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April 13, 2007

Purdue Notebook

Appointments and promotions

*  J. Travis McDearmon will begin duties as assistant director of annual giving for young alumni and e-philanthropy on June 1. McDearmon, a Metropolis, Ill., native,  previously worked as a graduate assistant at Ball State University's Career Center and as an educational leadership consultant for Lambda Chi Alpha international fraternity. He holds a bachelor's degree from the University of Kentucky and obtained his master's degree from Ball State. 

*  Becky Johnson has been promoted to departmental systems analyst in advancement. Johnson previously served as development systems administration coordinator for five years.

*  Jeannie Wade has been promoted to director of the Purdue Telefund. Wade served for seven  years as associate director of the Telefund and more recently as interim director.

*  Jason Boley will begin duties as associate director of prospect management and tracking in the Development Research Services Department on April 23. Boley, a graduate  of Hanover College, most recently worked at the Indiana Cooperative Library Services Authority in Indianapolis.

Campus activities:

*  Anisur Rahman, professor of English from Jamia Millia Islamia in New Delhi, will present "Indian Literatures in English Translation: Discourse of Resistance and Representation" from 4-6 p.m. on April 16 in Purdue Memorial Union's Anniversary Drawing Room. Rahman is a visiting scholar who is supported by the College of Liberal Arts and International Programs.

*  Sandy Alexandre, an assistant professor of literature at the Massachusetts Institute of Technology, will present "The Ramifying Novel: A Genealogy of Rape & Lynching in Beloved" at 3:30 p.m. on April 17 in Stewart Center, Room 218D. Her teaching and research interests include visual studies, cultural geography, southern studies and violence studies. Each year the African American Studies and Research Center sponsors a lecture named in honor of Harriet A. Jacobs, the author of "Incidents in the Life of a Slave Girl."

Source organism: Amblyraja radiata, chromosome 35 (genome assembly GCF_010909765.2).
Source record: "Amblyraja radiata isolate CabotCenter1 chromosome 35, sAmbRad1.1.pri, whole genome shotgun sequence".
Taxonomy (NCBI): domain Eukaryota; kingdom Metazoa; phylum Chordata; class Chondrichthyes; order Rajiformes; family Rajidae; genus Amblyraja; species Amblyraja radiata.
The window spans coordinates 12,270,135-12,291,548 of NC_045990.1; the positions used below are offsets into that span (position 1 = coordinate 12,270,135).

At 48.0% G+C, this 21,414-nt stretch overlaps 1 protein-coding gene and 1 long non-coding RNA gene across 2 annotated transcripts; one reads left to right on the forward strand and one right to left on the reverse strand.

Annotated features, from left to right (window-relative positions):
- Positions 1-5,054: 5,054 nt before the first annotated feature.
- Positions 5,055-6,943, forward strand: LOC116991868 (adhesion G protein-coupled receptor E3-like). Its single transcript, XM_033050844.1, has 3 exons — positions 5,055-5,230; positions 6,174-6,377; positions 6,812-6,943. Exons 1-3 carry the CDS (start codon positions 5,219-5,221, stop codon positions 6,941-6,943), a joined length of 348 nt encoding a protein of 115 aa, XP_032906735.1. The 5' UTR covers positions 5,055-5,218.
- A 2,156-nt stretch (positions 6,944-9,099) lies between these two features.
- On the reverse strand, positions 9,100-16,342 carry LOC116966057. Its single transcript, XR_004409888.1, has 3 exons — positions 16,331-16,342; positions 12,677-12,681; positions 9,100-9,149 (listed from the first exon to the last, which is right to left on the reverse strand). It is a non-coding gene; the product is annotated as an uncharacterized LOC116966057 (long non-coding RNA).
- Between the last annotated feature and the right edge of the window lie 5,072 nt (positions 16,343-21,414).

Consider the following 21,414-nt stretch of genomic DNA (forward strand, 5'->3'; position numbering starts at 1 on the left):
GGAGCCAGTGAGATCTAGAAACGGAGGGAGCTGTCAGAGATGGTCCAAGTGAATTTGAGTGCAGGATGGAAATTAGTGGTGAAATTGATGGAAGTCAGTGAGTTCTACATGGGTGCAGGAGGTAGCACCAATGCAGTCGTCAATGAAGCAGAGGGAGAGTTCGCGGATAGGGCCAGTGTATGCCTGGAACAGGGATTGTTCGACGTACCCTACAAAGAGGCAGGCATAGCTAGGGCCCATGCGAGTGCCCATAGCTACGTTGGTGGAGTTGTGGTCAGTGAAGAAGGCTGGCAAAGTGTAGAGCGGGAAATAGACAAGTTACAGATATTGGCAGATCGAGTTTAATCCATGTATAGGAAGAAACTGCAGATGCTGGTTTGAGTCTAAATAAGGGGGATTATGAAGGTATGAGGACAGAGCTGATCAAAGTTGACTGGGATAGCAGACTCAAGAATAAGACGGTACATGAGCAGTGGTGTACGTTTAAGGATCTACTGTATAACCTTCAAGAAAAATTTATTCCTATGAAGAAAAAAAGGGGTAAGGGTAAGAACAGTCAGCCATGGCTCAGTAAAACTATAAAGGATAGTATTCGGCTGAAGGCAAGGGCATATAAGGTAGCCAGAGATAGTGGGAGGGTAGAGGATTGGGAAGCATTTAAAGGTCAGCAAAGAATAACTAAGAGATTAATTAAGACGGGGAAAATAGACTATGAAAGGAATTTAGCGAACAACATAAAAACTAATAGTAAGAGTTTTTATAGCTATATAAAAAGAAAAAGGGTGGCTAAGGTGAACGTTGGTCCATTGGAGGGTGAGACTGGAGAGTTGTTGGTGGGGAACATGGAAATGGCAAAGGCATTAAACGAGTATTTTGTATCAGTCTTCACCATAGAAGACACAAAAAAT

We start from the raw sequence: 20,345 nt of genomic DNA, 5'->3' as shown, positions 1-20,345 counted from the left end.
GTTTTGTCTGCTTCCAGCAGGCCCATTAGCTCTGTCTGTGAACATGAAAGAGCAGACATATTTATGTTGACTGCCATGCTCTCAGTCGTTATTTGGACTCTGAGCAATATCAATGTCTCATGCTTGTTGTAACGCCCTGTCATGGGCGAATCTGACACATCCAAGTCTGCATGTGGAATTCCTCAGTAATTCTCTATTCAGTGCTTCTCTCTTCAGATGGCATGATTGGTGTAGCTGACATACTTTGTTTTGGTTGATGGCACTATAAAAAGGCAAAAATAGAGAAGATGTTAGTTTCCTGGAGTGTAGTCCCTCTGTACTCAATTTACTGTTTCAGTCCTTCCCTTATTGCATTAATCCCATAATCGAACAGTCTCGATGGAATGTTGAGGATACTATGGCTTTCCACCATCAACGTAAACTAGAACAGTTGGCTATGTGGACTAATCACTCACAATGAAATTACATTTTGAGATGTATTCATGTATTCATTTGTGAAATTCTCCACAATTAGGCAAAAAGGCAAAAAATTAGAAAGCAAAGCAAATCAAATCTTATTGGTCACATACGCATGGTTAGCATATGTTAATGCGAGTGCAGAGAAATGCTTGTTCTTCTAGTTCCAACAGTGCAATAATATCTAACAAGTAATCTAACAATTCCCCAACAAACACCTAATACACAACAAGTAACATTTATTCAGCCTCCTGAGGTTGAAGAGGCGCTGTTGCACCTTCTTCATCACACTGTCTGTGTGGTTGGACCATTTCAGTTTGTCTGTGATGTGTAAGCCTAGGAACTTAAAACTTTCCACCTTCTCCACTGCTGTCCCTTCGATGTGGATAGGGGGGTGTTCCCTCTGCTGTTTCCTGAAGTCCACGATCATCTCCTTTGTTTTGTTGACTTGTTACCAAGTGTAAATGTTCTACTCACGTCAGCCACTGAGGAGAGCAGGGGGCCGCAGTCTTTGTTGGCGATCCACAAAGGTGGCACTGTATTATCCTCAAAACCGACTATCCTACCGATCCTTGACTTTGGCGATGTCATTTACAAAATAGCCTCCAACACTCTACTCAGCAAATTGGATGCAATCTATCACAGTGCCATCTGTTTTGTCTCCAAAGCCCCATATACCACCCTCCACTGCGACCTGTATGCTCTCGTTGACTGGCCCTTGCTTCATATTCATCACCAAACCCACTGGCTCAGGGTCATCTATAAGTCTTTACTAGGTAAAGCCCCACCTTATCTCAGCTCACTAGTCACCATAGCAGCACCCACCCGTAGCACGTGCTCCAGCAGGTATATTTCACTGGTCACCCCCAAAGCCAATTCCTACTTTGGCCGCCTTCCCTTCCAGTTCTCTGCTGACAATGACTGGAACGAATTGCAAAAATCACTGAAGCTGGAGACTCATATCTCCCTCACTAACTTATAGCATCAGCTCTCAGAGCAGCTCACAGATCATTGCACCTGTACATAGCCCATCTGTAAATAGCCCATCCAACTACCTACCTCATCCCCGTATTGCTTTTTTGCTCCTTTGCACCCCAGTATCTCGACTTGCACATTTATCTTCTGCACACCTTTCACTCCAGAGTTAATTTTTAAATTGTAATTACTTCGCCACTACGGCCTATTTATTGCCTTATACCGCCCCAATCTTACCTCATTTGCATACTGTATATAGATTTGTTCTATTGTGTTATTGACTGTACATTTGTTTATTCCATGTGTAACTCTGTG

Faculty and staff honors

*  Michael Salvo, assistant professor of English, has been named the program chair for the 10th annual Association of Teachers of Technical Writing conference, which was March 21 in New York City. The association publishes Technical Communication Quarterly.

*  Michael O'Hair, an associate dean in the College of Technology, has been named a fellow by American Society for Engineering Education for his contributions to the organization. He will be inducted during the annual awards banquet June 27 in Honolulu. The banquet is the culmination of the society's annual conference and exposition, which will be held June 24-27.

*  Leah Jamieson, the John A. Edwardson Dean of Engineering, will receive the Anita Borg Institute for Women and Technology's 2007 Social Impact Women of Vision Award on May 3 in San Jose, Calif. She is being recognized for her work in education and social change as a co-founder and past director of the Engineering Projects in Community Service, or EPICS. For more than a decade, the program has enabled students with different expertise to provide technical solutions to real social problems in their local communities. More than 15 universities nationwide have adopted the EPICS program.